Majors & Concentrations
The Classics Department offers two majors and five concentrations. Both majors help students to build on their earlier preparation in the core and
to study the writers of classical antiquity in ever greater depth. Both require 8
advanced courses; and it should be noted that the advanced language requirements are
the same in both, until a student has taken 3 advanced language courses in one classical
language. But there are some salient differences, which we here roughly summarize.
(For further details, see the Basic Requirements and Suggested Sequence for each degree.
Both majors train students well in the languages. That in Classical Philology is one
of the most rigorous in the country; in recent years it has enabled U.D. students
to be accepted by a dozen or so of the nation's best Ph.D. programs.
The major in Classical Philology is excellent preparation for graduate and professional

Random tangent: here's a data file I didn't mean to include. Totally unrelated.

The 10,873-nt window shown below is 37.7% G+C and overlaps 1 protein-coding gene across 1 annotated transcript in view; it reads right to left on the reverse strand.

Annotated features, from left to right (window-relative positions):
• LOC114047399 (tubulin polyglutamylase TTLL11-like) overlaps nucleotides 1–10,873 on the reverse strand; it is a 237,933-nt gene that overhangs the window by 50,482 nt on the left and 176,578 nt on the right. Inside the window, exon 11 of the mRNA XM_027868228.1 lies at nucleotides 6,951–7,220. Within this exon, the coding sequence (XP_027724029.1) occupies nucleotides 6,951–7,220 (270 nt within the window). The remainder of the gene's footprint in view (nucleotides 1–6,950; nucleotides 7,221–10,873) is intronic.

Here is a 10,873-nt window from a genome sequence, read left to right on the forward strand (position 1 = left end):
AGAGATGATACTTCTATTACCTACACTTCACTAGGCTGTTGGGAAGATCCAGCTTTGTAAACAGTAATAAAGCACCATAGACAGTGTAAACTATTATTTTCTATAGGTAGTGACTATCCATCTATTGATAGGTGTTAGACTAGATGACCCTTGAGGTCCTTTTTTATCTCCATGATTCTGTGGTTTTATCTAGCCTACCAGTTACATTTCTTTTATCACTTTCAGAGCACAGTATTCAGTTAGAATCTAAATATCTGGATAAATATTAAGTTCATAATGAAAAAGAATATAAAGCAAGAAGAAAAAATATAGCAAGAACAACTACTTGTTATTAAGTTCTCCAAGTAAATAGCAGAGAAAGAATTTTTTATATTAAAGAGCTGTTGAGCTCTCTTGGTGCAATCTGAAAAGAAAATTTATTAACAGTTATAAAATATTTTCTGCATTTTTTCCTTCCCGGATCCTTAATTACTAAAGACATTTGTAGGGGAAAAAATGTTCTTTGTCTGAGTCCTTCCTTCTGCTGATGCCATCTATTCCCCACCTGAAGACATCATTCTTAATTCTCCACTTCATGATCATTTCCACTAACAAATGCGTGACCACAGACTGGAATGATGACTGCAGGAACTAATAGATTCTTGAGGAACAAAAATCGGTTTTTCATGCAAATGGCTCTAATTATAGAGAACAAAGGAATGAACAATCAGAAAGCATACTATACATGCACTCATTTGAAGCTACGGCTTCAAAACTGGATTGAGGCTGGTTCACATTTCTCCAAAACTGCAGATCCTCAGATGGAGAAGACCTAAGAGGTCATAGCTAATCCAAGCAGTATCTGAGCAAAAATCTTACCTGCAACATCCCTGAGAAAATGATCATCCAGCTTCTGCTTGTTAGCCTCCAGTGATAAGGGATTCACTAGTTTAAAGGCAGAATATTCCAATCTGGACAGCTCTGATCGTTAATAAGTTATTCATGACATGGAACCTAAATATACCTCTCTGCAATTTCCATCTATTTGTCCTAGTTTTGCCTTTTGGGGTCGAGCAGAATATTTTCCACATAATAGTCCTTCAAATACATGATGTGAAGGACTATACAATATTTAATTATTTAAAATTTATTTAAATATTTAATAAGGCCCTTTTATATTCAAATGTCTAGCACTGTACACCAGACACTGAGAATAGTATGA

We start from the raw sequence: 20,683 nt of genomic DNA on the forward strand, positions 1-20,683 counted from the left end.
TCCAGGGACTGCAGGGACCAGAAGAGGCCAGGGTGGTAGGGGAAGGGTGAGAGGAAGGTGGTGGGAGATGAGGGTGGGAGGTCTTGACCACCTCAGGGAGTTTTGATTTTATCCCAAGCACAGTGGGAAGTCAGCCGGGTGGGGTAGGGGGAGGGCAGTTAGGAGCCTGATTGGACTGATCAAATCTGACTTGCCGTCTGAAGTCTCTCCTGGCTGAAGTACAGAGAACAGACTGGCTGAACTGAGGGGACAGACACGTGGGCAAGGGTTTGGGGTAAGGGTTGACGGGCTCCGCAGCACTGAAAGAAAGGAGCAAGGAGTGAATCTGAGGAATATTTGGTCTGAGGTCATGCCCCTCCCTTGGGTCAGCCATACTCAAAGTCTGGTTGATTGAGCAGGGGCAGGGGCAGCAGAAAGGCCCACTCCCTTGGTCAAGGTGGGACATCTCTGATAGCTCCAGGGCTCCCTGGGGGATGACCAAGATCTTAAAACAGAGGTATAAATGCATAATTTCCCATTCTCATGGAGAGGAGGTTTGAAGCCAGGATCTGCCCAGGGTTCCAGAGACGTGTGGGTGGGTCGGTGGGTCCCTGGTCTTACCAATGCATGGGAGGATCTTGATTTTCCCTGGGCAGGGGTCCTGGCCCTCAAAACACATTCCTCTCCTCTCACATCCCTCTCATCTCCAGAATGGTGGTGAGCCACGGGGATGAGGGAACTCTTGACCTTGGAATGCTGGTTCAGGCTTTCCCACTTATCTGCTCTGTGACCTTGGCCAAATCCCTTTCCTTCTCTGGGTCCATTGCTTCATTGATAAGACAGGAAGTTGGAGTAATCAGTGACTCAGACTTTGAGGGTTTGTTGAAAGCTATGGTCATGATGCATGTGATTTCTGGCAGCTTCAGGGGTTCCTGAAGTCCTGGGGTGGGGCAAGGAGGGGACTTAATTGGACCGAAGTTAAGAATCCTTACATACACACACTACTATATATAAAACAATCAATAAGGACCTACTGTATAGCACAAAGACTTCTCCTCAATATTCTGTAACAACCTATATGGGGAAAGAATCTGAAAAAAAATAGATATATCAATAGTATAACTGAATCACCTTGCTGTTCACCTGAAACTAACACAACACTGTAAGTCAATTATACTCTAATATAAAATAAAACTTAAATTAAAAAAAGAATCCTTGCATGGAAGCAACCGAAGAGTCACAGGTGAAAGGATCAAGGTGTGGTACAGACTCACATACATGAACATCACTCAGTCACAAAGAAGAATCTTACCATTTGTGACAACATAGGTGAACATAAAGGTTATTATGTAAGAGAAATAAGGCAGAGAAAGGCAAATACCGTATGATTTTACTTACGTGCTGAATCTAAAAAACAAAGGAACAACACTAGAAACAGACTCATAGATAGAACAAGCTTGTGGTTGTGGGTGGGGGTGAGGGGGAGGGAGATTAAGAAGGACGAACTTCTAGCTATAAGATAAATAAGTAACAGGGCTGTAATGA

school, particularly for graduate work in Classics. Students wishing to teach at pre-college
levels will also want this major. It requires at least 6 advanced language courses,
but leaves some room for courses taken in translation on the history, politics, literature,
art, or philosophy of antiquity.
In depth Classical Philology requirements.
The major in Classics requires only 4 advanced language classes. There is thus more
space for advanced courses in translation on the history, literature, art, or philosophy
of antiquity. This is designed for students who do want a thorough grounding in the
language and life of the ancient world, but have less time for advanced language study
- perhaps because they came with little or no prior training in Greek and Latin, or
perhaps because they wish to take a double major in Classics and some other field,
or for some other reason.
In depth Classics requirements.
There are five Classics concentrations offered by the University of Dallas including
languages and area studies.
Background photo: Delphi © 2015 by Rebecca Deitsch, BA '17